After Hercules' death at the hands of the treacherous Nessus, he was borne aloft to Olympus where he was deified and took his place among the other Olympian gods. The scene here depicts his presentation to Jupiter, preceded by his wife Hebe, the goddess of youth and herself the daughter of Jupiter and Juno. Hercules is motioned forward by Mercury, and the couple are led to Jupiter's throne by Cupid. The two cooing doves on the ground represent the wedded couple. Around the rest of the cup is a procession of the other gods present at the celebrations.
The cup is closely related both stylistically and on compositional grounds to a cup by Bernhard Strauss in the Kunsthistorisches Museum in Vienna (see comparative photo). That cup depicts virtually the identical scene but with very minor variations, such as Hebe's right hand which is held to her side on the present cup but which is held in front of her in the Vienna cup. The leaf decoration on the underside of both cups is identical, and the stem which has putti alternating with grotesque masks, and the foot adorned by reclining male figures are common to both. The Vienna cup also retains its lid with finial and an extra decorative border at the bottom edge of the foot. The present cup must also have had such a border as the screw threads where it would have attached are evident on the underside.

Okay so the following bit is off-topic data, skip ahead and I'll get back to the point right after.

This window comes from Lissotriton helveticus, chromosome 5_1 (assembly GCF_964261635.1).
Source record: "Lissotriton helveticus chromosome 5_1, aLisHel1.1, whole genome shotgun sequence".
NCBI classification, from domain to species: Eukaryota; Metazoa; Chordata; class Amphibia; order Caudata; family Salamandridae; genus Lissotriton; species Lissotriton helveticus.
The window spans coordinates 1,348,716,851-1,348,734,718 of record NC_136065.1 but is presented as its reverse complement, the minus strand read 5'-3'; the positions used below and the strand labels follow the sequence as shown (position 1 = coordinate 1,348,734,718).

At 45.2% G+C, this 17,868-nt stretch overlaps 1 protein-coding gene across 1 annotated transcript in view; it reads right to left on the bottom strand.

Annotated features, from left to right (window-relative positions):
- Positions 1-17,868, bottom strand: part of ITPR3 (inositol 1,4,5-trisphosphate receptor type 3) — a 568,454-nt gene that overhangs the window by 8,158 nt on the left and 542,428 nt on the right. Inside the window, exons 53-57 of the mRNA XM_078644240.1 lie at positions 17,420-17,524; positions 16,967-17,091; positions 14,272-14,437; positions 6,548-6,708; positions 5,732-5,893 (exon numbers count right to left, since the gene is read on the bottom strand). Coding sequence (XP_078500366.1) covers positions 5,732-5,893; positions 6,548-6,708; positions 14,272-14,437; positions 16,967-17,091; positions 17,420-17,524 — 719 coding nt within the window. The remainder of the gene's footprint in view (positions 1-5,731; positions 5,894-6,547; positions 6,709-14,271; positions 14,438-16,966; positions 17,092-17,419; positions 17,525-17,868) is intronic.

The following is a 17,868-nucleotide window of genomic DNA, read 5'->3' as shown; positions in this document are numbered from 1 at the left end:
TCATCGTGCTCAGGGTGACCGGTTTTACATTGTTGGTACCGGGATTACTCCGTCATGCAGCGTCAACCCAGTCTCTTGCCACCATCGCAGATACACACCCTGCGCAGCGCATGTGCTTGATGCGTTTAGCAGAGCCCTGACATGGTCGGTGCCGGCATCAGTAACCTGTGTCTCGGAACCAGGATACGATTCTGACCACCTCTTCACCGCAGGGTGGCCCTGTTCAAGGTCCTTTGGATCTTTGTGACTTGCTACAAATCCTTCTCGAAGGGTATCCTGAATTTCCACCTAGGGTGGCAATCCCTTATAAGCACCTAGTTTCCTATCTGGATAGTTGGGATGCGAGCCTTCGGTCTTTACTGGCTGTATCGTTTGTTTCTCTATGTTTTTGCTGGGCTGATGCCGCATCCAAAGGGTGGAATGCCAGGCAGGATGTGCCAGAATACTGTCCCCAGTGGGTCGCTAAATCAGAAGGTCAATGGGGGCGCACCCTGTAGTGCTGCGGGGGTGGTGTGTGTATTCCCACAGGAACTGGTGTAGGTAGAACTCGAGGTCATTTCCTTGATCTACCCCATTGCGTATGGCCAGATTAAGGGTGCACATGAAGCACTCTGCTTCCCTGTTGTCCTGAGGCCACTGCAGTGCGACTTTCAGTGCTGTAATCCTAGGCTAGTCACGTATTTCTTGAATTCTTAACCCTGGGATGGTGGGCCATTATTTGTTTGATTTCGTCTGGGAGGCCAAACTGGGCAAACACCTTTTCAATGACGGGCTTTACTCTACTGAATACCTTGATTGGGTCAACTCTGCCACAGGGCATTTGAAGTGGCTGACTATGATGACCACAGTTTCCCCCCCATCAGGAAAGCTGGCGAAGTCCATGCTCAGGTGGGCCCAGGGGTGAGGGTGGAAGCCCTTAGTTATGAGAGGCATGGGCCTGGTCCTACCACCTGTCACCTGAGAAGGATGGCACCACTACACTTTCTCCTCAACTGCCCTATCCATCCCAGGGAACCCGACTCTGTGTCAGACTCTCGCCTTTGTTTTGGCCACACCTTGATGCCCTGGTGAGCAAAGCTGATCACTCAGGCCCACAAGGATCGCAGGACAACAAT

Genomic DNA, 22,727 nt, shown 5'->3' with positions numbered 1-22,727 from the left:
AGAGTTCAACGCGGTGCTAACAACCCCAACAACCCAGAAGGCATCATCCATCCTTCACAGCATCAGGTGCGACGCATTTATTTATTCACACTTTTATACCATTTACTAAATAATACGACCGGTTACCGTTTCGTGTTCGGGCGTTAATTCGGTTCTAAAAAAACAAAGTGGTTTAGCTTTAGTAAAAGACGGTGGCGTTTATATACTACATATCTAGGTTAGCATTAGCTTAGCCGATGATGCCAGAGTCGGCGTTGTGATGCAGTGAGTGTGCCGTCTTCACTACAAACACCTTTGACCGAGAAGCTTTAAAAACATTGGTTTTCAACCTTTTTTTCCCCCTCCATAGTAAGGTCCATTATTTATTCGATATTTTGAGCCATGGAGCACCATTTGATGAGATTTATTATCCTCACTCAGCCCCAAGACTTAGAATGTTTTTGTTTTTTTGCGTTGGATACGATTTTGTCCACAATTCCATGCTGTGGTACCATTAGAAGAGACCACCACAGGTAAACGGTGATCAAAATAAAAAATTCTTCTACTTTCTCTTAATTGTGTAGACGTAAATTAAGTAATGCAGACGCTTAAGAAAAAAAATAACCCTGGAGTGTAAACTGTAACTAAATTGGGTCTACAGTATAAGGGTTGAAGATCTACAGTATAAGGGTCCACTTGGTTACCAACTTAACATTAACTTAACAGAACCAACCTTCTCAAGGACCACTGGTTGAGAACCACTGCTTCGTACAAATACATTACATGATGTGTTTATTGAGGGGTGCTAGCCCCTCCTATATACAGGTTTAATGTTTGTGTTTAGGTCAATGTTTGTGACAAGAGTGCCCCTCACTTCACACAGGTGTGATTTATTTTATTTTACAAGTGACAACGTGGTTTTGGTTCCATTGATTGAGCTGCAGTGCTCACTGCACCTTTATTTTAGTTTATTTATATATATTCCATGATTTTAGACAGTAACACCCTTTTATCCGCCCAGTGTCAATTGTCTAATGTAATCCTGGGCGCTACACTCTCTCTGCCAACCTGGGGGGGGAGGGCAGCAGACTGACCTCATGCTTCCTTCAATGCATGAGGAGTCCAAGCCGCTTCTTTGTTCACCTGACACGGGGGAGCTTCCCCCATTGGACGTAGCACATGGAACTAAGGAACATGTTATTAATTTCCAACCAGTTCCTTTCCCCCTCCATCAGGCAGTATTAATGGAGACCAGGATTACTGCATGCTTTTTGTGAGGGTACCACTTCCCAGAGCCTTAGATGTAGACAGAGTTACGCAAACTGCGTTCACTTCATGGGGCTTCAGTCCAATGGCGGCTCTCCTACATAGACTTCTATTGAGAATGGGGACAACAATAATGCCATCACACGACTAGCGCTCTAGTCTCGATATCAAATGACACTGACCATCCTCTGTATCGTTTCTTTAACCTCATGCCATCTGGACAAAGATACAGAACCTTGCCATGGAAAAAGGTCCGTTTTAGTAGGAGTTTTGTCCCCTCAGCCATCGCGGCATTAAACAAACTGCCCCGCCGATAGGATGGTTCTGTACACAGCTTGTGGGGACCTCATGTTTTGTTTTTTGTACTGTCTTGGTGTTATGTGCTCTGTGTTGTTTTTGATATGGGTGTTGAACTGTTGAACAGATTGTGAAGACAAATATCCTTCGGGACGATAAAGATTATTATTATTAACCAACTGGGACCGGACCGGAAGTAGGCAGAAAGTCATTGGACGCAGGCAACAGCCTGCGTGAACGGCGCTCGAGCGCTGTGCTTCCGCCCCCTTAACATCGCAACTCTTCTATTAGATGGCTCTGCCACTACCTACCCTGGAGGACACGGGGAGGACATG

Little is known about Bernhard Strauss, except that he was known to have lived and been active in Augsburg in the middle of the 17th century. A silver-mounted ivory tankard in the Victoria and Albert Museum (see Philipovich, op. cit., fig, 146) is signed and dated by Strauss, and provides the added information that he was also a goldsmith. This is reflected in the rather auricular nature of the grotesque masks on this and the Vienna cup, which is surely imitating an artform first used in repousse metalwork.
The present cup therefore appears to be a a variant version of the Vienna cup, possibly commissioned as a result of the success of the latter, or even executed speculatively with a view to finding a purchaser. The superb quality of the carving evident here is a testimony to the tradition of German carvers throughout the centuries, but in particular the artists of Augsburg in the 17th century.